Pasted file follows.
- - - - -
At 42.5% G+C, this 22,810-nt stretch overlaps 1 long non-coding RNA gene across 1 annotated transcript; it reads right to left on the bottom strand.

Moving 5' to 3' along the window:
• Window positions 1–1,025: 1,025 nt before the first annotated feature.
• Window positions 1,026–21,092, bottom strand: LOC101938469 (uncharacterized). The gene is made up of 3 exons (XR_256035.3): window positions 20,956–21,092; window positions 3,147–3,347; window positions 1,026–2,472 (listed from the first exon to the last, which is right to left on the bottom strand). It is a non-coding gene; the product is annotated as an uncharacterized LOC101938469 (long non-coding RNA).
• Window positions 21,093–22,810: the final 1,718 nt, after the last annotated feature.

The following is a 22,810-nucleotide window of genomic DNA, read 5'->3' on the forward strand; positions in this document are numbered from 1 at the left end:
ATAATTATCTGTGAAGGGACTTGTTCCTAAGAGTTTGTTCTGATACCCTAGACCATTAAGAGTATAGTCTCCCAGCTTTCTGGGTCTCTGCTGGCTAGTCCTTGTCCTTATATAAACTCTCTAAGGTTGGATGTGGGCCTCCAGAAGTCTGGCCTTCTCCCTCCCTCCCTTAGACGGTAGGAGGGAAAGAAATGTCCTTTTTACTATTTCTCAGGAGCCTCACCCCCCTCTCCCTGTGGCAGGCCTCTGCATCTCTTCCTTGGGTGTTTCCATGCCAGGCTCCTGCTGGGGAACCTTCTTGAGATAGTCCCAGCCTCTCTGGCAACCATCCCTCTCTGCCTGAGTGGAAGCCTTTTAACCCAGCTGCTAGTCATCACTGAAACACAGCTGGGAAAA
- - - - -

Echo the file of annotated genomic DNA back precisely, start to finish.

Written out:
At 42.5% G+C, this 22,810-nt stretch overlaps 1 long non-coding RNA gene across 1 annotated transcript; it reads right to left on the bottom strand.

Moving 5' to 3' along the window:
• Window positions 1–1,025: 1,025 nt before the first annotated feature.
• Window positions 1,026–21,092, bottom strand: LOC101938469 (uncharacterized). The gene is made up of 3 exons (XR_256035.3): window positions 20,956–21,092; window positions 3,147–3,347; window positions 1,026–2,472 (listed from the first exon to the last, which is right to left on the bottom strand). It is a non-coding gene; the product is annotated as an uncharacterized LOC101938469 (long non-coding RNA).
• Window positions 21,093–22,810: the final 1,718 nt, after the last annotated feature.

The following is a 22,810-nucleotide window of genomic DNA, read 5'->3' on the forward strand; positions in this document are numbered from 1 at the left end:
ATAATTATCTGTGAAGGGACTTGTTCCTAAGAGTTTGTTCTGATACCCTAGACCATTAAGAGTATAGTCTCCCAGCTTTCTGGGTCTCTGCTGGCTAGTCCTTGTCCTTATATAAACTCTCTAAGGTTGGATGTGGGCCTCCAGAAGTCTGGCCTTCTCCCTCCCTCCCTTAGACGGTAGGAGGGAAAGAAATGTCCTTTTTACTATTTCTCAGGAGCCTCACCCCCCTCTCCCTGTGGCAGGCCTCTGCATCTCTTCCTTGGGTGTTTCCATGCCAGGCTCCTGCTGGGGAACCTTCTTGAGATAGTCCCAGCCTCTCTGGCAACCATCCCTCTCTGCCTGAGTGGAAGCCTTTTAACCCAGCTGCTAGTCATCACTGAAACACAGCTGGGAAAA